This was “the” restaurant on my eat list for New York and when bookings opened 1 month prior to my arrival I booked.
I was surprised when I mentioned to foodie friends of my excitement of visiting WD-50, that a few of them had not heard of the restaurant nor it’s chef Wylie Dufresne. I first caught wind of Wylie on Top chef where he introduced contestants to molecular gastronomy. To me he is the American version of Heston Blumenthal, he is part scientist, part artist and pushes the boundaries to create incredible food.
Since then I have seen him appear on many programs including Anthony Bourdain’s No Reservations, where Anthony commented he was quite surprised that Wylie was working in the kitchen still as he could quite easily have his own tv show, book deals etc. He is a hands on chef and is generally at the pass of his restaurant most nights. He loves what he does and that is reflected in his food.
I was early for my reservation, you put it down to being eager and getting a cab no problems or my need for a drink after nearly not arriving in NYC (that story to come in another post – let’s say Sara was a little stressed). My table was ready but I decided to have a cocktail at the bar to start. WD-50 are just as well known for their incredible cocktails as well as food. Now for the embarrassing bit, for the life of me I can’t remember the name of what I had, but it was delicious and included sake, coconut water and other various ingredients.
While at the bar Wylie came up and started to taste and discuss new editions for the cocktail list with his maitre d’ and mixologist, do they have it with the egg white or not, do they infuse this etc etc, was fun to listen to. It was like watching a bunch of mad scientists which were giggling over their experiments, most enjoyable.
WD-50 offers either a la carte or a degustation menu. I opted for the 11 course degustation as I wanted to try a variety of his dishes. I chose to have the wine pairing as well. The other wonderful thing about WD-50 and the degustation menu, is that it is explained to you that if there is something on the menu that you don’t want they will substitute it for you, they are flexible, nice.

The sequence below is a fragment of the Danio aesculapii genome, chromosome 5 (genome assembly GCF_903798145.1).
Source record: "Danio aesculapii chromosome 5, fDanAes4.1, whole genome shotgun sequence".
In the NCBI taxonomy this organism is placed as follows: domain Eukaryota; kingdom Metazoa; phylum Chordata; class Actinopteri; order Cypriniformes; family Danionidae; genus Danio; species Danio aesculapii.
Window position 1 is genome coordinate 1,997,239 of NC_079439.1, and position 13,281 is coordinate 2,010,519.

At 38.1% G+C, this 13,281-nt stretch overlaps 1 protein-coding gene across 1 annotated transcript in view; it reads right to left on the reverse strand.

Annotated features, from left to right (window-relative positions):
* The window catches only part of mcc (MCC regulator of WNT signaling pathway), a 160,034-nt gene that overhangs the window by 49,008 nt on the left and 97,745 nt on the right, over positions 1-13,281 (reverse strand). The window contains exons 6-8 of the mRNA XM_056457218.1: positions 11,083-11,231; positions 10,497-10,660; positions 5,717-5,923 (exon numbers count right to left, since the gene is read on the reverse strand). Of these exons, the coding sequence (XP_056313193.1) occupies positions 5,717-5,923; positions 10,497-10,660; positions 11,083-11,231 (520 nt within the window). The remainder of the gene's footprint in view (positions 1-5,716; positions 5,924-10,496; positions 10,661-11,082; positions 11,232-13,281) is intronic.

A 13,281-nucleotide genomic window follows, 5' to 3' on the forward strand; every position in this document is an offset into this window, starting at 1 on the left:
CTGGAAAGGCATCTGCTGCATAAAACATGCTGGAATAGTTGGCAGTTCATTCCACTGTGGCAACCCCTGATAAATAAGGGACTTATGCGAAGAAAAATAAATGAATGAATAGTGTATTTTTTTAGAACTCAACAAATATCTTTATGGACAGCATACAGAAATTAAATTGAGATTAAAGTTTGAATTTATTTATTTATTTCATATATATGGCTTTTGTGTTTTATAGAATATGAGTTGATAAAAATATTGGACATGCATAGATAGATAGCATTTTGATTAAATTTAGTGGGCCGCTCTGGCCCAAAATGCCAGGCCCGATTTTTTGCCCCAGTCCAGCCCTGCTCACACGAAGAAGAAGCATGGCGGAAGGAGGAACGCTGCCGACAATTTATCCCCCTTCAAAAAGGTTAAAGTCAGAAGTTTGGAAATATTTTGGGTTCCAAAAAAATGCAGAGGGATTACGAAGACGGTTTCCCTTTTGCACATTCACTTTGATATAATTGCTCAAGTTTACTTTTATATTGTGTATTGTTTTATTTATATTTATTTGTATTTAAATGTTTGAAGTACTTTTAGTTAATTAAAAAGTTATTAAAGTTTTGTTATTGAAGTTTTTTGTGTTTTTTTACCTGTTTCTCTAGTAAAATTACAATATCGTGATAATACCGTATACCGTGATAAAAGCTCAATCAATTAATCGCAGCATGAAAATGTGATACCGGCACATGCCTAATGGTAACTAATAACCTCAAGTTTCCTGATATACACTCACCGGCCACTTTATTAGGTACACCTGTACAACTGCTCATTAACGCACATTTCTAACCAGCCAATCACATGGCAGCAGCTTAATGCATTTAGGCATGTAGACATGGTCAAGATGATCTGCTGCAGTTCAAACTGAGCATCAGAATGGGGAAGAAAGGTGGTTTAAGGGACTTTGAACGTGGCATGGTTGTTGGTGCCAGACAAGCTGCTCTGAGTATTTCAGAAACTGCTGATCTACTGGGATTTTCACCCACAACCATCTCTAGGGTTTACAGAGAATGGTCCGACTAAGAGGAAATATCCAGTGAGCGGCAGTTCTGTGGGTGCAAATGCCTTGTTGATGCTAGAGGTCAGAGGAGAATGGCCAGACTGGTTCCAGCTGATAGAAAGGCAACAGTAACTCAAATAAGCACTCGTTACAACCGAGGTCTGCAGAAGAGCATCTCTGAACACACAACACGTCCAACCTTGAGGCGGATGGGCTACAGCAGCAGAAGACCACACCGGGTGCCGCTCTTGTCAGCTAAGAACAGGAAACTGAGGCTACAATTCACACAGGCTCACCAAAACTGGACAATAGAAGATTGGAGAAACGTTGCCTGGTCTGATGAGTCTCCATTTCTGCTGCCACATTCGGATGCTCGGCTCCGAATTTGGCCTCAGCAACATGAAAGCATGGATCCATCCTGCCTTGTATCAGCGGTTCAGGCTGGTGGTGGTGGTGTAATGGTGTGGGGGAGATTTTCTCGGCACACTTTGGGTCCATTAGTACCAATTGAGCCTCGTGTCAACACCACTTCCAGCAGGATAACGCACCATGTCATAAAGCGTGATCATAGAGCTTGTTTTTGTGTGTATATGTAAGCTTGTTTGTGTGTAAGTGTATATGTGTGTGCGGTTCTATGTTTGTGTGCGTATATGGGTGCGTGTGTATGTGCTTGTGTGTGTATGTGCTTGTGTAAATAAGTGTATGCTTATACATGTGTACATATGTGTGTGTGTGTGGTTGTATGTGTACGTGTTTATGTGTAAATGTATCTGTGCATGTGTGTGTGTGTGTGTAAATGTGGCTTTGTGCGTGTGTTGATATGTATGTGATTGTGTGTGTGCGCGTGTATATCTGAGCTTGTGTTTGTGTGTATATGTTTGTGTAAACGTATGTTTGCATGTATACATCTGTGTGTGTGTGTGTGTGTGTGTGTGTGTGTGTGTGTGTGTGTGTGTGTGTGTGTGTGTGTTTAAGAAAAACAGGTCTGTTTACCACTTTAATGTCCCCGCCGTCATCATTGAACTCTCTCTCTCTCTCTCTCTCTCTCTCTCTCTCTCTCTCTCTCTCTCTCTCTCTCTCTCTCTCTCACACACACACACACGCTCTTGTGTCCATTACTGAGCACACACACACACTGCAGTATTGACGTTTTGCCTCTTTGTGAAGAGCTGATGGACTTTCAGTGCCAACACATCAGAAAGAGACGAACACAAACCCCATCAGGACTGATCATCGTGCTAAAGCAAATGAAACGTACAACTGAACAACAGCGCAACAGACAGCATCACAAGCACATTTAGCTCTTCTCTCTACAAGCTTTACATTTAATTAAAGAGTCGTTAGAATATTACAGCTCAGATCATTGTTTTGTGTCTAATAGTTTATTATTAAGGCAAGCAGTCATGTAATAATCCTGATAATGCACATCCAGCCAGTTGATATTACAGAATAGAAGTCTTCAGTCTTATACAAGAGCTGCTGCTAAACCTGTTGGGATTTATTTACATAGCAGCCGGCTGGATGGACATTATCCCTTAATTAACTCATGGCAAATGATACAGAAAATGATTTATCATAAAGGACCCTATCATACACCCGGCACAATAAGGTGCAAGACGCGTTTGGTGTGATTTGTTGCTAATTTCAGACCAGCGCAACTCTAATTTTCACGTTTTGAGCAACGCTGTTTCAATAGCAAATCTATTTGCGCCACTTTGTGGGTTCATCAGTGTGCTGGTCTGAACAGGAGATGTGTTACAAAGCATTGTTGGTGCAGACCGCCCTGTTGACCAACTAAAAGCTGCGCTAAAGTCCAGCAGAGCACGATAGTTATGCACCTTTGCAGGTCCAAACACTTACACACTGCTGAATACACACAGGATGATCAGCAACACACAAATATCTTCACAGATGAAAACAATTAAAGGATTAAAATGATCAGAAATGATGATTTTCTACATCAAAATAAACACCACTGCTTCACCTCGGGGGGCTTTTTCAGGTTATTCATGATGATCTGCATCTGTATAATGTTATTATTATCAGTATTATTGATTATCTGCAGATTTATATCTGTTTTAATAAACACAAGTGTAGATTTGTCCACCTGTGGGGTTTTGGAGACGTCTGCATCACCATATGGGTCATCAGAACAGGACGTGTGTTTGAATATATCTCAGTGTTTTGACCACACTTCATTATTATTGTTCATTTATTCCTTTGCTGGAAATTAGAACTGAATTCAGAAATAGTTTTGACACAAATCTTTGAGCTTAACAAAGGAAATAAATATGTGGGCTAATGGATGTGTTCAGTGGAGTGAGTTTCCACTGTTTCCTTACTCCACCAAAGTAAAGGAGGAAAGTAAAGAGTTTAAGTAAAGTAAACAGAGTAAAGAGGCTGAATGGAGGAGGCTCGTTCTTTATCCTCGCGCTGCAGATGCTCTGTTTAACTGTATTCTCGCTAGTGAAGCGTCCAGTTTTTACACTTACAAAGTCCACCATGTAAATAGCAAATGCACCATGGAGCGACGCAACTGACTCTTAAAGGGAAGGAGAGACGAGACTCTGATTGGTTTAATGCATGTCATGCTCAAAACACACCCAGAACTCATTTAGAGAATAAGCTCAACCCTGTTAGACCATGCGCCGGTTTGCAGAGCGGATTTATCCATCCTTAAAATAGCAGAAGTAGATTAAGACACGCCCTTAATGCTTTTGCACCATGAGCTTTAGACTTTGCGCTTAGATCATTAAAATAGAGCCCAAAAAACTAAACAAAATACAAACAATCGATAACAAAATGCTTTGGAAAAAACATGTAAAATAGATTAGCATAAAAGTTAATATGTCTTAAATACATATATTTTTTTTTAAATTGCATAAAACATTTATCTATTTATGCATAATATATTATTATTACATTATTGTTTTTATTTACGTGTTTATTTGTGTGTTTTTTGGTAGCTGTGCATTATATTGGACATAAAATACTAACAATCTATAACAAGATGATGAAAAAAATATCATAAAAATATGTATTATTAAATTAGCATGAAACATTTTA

This was brought at the start of the meal. I am not sure what they officially call this, but wow it tastes sensational. Paper thin, crisp sesame bread that is just so moreish. You can’t help but continuously break pieces off to nibble on knowing you have lots of courses coming. Hey, lets face it I have no self control either if something delicious is sitting in front of me.
Coated and fried veal sweetbread with pickled turnip, ginger dipping sauce, dusted with carob and olive powder. A lovely and light start to the degustation menu.
This dish totally blew me away. You are presented with a mini bagel which is actually made out of ice cream, it has poppy seeds on top, coloured for looks and it tastes like a bagel. It LOOKS like a bagel, incredible!!! This is accompanied with smoked salmon threads, crispy cream cheese and pickled red onion. When you put the combination of the above in your mouth you are eating a smoked salmon and cream cheese bagel. The textures are amazing. The method of making the bagel is the inspiration for my hot cross bun ice cream.
This was actually the first time I have ever eaten foie gras, and I have to say it wont be my last. The foie gras is served with a centre of passionfruit sauce on a bed of Chinese celery (both fresh and freeze dried) and topped with shredded green onion. When you cut in to the foie gras the passionfruit centre just oozes out. The foie gras was so smooth and tasty. The passionfruit sauce was a very interesting pairing with it, I enjoyed it, it was sweet, but I can see how some would not be too thrilled with it paired with the foie gras. Again the textures of the freeze dried celery danced in your mouth, that crunch, wow.